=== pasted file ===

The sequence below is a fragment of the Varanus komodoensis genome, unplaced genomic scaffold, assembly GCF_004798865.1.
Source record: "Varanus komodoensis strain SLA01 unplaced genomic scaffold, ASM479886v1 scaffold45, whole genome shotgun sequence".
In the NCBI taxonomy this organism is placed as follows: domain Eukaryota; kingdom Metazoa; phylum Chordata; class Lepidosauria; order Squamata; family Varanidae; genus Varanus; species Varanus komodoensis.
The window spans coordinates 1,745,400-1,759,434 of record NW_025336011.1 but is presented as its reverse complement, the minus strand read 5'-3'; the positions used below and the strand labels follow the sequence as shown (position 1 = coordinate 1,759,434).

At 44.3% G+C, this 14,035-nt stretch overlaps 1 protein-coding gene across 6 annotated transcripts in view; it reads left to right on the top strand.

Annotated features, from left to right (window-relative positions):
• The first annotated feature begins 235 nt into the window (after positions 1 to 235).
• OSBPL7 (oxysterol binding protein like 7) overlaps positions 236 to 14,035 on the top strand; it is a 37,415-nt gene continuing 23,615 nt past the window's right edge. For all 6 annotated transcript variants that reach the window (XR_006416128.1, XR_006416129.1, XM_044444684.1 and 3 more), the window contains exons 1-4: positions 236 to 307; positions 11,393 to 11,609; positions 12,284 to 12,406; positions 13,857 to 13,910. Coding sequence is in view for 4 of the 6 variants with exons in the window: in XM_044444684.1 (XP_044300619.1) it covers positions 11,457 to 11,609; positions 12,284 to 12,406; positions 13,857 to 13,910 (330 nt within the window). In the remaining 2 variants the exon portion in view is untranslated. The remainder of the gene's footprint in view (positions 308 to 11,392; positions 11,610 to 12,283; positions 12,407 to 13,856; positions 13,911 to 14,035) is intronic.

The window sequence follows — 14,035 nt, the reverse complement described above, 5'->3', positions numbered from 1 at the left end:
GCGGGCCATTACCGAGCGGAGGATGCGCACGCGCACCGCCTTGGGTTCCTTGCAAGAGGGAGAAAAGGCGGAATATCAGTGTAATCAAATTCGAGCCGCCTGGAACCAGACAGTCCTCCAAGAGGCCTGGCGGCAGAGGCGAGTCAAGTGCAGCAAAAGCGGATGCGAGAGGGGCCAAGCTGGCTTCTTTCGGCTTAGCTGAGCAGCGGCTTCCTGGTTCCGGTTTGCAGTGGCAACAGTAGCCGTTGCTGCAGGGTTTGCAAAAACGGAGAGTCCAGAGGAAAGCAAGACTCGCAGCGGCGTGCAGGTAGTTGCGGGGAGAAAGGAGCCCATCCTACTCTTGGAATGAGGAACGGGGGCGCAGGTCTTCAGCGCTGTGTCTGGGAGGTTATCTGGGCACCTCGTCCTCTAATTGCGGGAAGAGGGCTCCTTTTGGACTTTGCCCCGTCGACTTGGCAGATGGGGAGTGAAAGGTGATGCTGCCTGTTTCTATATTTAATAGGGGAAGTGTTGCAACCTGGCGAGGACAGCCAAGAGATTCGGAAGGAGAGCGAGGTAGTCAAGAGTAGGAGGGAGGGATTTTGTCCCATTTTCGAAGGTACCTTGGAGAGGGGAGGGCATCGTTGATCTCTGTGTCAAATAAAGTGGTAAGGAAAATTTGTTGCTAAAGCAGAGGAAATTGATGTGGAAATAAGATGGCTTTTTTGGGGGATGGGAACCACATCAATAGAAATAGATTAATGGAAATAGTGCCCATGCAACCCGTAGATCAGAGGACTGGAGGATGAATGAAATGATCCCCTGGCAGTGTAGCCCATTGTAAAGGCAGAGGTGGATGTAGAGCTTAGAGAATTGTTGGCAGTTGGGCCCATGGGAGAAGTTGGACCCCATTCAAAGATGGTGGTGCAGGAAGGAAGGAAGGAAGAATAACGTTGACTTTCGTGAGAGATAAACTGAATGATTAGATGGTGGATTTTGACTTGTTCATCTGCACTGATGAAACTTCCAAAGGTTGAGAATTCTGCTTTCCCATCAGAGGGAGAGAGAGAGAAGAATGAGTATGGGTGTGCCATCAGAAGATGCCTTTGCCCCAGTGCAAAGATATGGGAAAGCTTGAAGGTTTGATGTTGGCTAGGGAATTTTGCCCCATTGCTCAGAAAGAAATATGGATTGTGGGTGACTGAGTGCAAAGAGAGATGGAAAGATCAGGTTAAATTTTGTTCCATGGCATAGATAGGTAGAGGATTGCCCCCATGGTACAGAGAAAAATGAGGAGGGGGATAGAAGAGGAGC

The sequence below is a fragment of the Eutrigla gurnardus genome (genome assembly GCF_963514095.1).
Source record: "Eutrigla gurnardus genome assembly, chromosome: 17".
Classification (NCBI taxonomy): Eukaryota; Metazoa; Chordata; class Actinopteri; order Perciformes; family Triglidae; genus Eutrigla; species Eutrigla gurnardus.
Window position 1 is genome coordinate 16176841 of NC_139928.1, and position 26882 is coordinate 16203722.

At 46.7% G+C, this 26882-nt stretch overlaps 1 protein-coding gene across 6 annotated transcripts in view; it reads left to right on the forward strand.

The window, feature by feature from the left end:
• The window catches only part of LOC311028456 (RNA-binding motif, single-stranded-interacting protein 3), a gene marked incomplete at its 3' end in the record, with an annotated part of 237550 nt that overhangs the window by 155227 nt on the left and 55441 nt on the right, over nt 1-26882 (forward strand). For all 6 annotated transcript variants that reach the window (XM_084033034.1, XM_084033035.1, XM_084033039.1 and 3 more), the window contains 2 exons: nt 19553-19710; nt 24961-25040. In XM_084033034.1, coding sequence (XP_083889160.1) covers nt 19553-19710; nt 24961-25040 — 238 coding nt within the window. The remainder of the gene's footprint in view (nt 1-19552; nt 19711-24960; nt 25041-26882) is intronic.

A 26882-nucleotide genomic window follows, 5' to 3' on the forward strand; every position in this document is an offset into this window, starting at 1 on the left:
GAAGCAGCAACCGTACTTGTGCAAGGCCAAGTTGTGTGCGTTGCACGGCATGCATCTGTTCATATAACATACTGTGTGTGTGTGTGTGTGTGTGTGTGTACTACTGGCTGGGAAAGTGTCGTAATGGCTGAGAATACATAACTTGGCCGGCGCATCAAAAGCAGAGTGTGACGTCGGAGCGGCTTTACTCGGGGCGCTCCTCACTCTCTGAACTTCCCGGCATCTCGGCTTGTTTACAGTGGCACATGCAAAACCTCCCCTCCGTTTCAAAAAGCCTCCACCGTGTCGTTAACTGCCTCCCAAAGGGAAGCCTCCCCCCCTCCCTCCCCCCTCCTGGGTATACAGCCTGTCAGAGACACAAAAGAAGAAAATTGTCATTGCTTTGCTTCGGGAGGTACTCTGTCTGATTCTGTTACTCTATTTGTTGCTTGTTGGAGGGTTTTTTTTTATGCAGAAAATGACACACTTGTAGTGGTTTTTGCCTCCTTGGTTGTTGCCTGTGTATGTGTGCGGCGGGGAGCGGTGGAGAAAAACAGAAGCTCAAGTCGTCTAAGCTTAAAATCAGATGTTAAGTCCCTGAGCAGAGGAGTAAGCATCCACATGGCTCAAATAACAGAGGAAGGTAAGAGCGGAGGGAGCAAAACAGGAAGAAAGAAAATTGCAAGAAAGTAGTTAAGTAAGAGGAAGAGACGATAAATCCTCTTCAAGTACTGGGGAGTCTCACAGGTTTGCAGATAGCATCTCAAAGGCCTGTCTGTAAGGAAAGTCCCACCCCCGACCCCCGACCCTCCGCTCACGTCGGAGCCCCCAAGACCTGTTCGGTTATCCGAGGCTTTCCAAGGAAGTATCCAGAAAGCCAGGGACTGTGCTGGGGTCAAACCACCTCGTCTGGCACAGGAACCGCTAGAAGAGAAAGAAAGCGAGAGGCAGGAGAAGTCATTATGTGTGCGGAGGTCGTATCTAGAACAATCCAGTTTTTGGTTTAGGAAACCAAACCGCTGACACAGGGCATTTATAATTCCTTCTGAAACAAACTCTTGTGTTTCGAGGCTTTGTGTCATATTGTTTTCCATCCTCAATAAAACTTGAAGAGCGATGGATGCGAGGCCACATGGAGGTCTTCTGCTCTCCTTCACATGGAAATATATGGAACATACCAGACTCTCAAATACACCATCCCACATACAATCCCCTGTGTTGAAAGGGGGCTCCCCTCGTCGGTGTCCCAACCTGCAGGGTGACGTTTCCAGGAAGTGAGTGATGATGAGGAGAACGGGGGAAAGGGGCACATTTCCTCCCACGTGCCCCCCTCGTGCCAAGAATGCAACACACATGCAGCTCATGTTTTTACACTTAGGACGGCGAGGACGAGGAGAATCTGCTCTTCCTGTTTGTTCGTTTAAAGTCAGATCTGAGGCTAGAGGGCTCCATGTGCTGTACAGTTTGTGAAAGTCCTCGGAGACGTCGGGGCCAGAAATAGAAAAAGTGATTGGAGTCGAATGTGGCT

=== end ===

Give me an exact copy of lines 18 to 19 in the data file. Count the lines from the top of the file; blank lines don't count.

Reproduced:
A 26882-nucleotide genomic window follows, 5' to 3' on the forward strand; every position in this document is an offset into this window, starting at 1 on the left:
GAAGCAGCAACCGTACTTGTGCAAGGCCAAGTTGTGTGCGTTGCACGGCATGCATCTGTTCATATAACATACTGTGTGTGTGTGTGTGTGTGTGTGTGTACTACTGGCTGGGAAAGTGTCGTAATGGCTGAGAATACATAACTTGGCCGGCGCATCAAAAGCAGAGTGTGACGTCGGAGCGGCTTTACTCGGGGCGCTCCTCACTCTCTGAACTTCCCGGCATCTCGGCTTGTTTACAGTGGCACATGCAAAACCTCCCCTCCGTTTCAAAAAGCCTCCACCGTGTCGTTAACTGCCTCCCAAAGGGAAGCCTCCCCCCCTCCCTCCCCCCTCCTGGGTATACAGCCTGTCAGAGACACAAAAGAAGAAAATTGTCATTGCTTTGCTTCGGGAGGTACTCTGTCTGATTCTGTTACTCTATTTGTTGCTTGTTGGAGGGTTTTTTTTTATGCAGAAAATGACACACTTGTAGTGGTTTTTGCCTCCTTGGTTGTTGCCTGTGTATGTGTGCGGCGGGGAGCGGTGGAGAAAAACAGAAGCTCAAGTCGTCTAAGCTTAAAATCAGATGTTAAGTCCCTGAGCAGAGGAGTAAGCATCCACATGGCTCAAATAACAGAGGAAGGTAAGAGCGGAGGGAGCAAAACAGGAAGAAAGAAAATTGCAAGAAAGTAGTTAAGTAAGAGGAAGAGACGATAAATCCTCTTCAAGTACTGGGGAGTCTCACAGGTTTGCAGATAGCATCTCAAAGGCCTGTCTGTAAGGAAAGTCCCACCCCCGACCCCCGACCCTCCGCTCACGTCGGAGCCCCCAAGACCTGTTCGGTTATCCGAGGCTTTCCAAGGAAGTATCCAGAAAGCCAGGGACTGTGCTGGGGTCAAACCACCTCGTCTGGCACAGGAACCGCTAGAAGAGAAAGAAAGCGAGAGGCAGGAGAAGTCATTATGTGTGCGGAGGTCGTATCTAGAACAATCCAGTTTTTGGTTTAGGAAACCAAACCGCTGACACAGGGCATTTATAATTCCTTCTGAAACAAACTCTTGTGTTTCGAGGCTTTGTGTCATATTGTTTTCCATCCTCAATAAAACTTGAAGAGCGATGGATGCGAGGCCACATGGAGGTCTTCTGCTCTCCTTCACATGGAAATATATGGAACATACCAGACTCTCAAATACACCATCCCACATACAATCCCCTGTGTTGAAAGGGGGCTCCCCTCGTCGGTGTCCCAACCTGCAGGGTGACGTTTCCAGGAAGTGAGTGATGATGAGGAGAACGGGGGAAAGGGGCACATTTCCTCCCACGTGCCCCCCTCGTGCCAAGAATGCAACACACATGCAGCTCATGTTTTTACACTTAGGACGGCGAGGACGAGGAGAATCTGCTCTTCCTGTTTGTTCGTTTAAAGTCAGATCTGAGGCTAGAGGGCTCCATGTGCTGTACAGTTTGTGAAAGTCCTCGGAGACGTCGGGGCCAGAAATAGAAAAAGTGATTGGAGTCGAATGTGGCT